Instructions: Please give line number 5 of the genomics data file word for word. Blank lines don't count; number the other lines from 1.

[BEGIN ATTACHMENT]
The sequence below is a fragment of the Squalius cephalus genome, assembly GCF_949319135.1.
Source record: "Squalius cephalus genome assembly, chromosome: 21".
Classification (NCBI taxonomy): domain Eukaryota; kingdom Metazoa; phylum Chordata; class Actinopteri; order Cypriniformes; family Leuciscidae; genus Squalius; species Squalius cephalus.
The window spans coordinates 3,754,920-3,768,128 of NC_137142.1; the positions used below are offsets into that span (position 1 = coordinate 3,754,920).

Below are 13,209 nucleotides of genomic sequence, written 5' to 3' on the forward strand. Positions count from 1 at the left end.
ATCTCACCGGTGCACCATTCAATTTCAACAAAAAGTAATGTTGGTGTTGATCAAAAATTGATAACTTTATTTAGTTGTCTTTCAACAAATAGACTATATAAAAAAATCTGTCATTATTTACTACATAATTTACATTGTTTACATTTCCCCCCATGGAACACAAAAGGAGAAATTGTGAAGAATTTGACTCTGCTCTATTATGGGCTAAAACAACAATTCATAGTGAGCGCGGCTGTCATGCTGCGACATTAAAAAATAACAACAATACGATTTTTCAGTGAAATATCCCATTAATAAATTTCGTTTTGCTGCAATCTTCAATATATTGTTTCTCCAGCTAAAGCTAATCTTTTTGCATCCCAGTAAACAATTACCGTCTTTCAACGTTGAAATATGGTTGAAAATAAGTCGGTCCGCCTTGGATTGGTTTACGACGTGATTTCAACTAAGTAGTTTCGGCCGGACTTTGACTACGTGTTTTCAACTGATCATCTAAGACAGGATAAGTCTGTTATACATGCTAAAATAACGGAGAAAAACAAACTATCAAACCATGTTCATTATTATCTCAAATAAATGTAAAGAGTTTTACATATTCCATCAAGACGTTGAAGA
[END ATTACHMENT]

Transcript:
Below are 13,209 nucleotides of genomic sequence, written 5' to 3' on the forward strand. Positions count from 1 at the left end.